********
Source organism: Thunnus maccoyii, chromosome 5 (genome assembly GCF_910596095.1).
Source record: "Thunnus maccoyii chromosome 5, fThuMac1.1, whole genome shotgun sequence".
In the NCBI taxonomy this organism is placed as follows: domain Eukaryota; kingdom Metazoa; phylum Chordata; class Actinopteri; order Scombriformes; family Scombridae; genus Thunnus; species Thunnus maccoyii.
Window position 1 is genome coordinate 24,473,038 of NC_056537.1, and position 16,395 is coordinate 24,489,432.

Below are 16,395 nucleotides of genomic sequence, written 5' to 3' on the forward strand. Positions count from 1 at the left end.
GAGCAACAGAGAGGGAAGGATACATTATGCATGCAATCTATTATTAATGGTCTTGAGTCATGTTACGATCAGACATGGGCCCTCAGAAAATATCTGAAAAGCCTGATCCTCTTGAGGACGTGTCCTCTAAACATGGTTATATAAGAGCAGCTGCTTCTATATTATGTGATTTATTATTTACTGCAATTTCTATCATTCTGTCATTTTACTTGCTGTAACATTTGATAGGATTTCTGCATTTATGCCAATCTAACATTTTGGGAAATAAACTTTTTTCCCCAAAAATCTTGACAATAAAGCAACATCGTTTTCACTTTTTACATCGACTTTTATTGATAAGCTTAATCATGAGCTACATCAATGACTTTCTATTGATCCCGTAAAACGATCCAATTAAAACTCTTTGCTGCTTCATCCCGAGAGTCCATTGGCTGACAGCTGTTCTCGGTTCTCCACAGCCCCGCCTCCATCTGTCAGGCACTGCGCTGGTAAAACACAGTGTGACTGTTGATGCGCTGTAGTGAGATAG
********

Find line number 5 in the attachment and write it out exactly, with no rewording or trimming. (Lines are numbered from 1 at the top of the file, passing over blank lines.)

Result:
Below are 16,395 nucleotides of genomic sequence, written 5' to 3' on the forward strand. Positions count from 1 at the left end.